- Recent studies have blurred the differences between moths and butterflies to a great extent. There are several moth species that look (and sometimes pretend) exactly like some colorful butterfy. Urania leilus is a moth specie found in Peru. Its colorfulness and flying in daytime, makes it look just like a butterfly. Besides colorful wings and daytime flying, there are some moths with clubs at the end of their antennae.
- There are several species of moths (luna moth, rosy maple, Polyphemus, Prometheus and atlas moth) who don’t have a mouth. They don’t eat in their reproductive stage. Their sole purpose is to mate and reproduce. In case, they don’t find their appropriate mating partner and their body loses all its nutrients, they would die of starvation.
- Moths (male and female) don’t have noses. Still they are good at sniffing. They use their antennae to sniff things around. Even for mating, it detects odor molecules or pheromones, released from a she-moth’s body (from wing’s scales, abdomen or tibia segment of legs). A male moth can easily track its female at the distance of about 7 to 8 miles. Some males too, release pheromones to signify their presence to any she-moth around.
- Some she-moths ofTussock family come without any wings.
- Hummingbird Clearwing, Spear-Marked Black and Virginia Ctenucha are the species that can fly in the day time.
- As moths are bats’ favorite food, tiger moths have got the solution. They have the ability to produce ultrasonic clicking sounds to jam bat sonar ability.
- Moths are protein enriched species, that’s why they have numerous natural predators like frogs, lizards, bats and birds. Most interestingly, in some countries, people too ingest moths.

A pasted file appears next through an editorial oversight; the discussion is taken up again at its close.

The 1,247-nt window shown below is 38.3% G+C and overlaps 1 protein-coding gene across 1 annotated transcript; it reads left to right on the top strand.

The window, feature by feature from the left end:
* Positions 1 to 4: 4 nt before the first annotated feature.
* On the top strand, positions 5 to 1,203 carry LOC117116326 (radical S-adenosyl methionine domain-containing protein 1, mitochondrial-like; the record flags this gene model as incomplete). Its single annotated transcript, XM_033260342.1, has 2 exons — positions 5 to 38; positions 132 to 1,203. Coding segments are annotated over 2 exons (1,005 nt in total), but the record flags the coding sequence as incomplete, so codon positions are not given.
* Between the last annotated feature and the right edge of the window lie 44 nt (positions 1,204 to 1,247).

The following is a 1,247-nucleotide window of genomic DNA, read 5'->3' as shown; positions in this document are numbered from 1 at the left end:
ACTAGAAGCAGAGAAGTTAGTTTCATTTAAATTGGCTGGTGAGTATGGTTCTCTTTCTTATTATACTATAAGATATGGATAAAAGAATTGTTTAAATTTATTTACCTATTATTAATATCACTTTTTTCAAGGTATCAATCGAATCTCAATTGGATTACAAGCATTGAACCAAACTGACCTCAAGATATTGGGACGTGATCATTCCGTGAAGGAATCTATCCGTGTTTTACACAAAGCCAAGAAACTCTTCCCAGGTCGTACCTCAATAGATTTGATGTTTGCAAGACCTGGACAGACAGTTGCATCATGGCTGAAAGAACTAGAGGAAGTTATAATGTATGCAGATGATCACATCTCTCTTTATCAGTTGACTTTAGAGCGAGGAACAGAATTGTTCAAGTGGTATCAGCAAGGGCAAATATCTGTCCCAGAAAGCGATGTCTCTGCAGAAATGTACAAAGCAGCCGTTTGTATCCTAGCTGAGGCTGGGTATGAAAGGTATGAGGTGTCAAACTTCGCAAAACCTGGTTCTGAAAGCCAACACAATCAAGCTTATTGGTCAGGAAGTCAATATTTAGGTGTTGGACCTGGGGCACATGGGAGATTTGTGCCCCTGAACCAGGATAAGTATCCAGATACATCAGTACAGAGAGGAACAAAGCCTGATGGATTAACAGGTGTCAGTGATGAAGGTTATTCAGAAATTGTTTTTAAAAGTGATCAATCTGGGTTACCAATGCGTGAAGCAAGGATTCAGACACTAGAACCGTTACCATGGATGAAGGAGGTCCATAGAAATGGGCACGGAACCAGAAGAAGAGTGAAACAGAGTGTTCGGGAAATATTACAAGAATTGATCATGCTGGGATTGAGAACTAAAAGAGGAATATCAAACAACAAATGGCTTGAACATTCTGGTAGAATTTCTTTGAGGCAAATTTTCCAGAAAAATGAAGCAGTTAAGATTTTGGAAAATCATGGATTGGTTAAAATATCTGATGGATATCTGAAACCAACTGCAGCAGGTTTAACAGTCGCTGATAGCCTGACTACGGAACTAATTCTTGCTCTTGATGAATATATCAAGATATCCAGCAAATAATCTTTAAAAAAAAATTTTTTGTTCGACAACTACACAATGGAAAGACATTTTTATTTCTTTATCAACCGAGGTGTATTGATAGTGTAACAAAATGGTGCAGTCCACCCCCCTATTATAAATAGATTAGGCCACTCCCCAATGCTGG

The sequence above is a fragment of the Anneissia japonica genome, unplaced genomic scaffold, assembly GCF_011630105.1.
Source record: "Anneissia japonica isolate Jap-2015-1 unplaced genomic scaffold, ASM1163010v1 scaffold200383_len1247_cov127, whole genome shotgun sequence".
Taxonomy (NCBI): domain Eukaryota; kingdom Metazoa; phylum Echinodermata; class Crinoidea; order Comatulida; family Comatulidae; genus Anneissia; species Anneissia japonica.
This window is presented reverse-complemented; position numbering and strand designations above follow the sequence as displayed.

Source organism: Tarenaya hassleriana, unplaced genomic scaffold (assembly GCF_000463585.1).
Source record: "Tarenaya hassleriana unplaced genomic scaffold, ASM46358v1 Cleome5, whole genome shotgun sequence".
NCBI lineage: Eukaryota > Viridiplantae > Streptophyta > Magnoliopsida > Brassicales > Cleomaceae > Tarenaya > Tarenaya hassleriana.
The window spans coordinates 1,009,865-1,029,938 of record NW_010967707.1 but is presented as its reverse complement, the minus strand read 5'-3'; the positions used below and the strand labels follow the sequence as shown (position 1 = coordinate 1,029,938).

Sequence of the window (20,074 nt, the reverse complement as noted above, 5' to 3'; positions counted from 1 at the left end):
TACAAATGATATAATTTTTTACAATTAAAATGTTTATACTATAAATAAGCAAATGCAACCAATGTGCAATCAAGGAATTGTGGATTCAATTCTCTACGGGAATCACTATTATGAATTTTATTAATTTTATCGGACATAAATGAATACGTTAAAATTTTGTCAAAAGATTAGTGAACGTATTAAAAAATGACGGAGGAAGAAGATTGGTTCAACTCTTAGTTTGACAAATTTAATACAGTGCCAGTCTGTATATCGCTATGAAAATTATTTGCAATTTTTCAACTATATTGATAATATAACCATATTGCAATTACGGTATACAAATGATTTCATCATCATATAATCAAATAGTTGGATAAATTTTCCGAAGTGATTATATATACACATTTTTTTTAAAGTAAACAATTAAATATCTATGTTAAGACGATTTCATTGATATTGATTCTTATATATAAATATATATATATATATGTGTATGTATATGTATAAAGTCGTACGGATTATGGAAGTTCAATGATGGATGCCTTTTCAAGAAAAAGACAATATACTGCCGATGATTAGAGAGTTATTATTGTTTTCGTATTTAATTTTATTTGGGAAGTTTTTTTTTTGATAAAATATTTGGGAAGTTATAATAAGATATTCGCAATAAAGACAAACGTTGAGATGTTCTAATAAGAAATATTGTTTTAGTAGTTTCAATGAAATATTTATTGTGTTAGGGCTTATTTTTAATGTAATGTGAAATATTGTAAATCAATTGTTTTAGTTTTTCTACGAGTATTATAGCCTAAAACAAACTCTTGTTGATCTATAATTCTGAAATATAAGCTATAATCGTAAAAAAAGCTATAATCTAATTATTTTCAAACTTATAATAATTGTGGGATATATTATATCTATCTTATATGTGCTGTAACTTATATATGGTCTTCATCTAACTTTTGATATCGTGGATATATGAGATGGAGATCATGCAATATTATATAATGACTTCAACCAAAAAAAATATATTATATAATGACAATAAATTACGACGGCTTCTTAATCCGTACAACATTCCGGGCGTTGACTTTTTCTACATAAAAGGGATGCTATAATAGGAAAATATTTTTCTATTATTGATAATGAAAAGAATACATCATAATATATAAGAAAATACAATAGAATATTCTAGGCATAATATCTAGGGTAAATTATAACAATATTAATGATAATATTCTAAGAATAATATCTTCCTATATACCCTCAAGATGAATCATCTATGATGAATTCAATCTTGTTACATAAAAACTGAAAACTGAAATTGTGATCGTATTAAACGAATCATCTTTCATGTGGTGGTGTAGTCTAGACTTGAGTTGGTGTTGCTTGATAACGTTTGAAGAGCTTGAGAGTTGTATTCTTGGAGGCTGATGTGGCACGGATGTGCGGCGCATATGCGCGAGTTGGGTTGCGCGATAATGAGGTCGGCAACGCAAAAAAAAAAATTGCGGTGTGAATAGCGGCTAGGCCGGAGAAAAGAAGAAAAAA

- Both he and she-moths can fly together during copulation. They do that to avoid the risk of any natural predator.
- Death’s-head hawk moth gets this unusual name because of a skull-like image on its thorax. This specie was made a part of famous movies and literary work like—Dracula by Bram Stoker, the Mothman Prophecies and The silence of the Lamb.
Moths know the art of impersonating different creatures in order to avoid an attack. Moths use their colors to camouflage themselves in their natural environment. Drab brown insects sit on twigs and branches of trees to deceive the stalker. Some with bright coloring and spotting can confuse the predators about where to hit. There is a specie named ‘bird dropping moths’. They can mimic to be a bird’s droppings to fool their predator.
Moths are really interesting pests. The more you read about them, the more interest is developed. Their unusual characteristics have earned them a significant place in the realm of art, literature and the real life.
- Moth Life Cycle – 4 Life Stages of a Moth
- Moth: Basic Information Plus 10 Amazing Facts
- Best Natural & Chemical Repellents to Get Rid of Moth
- 8 Ways to Control Moth Infestation (at Home)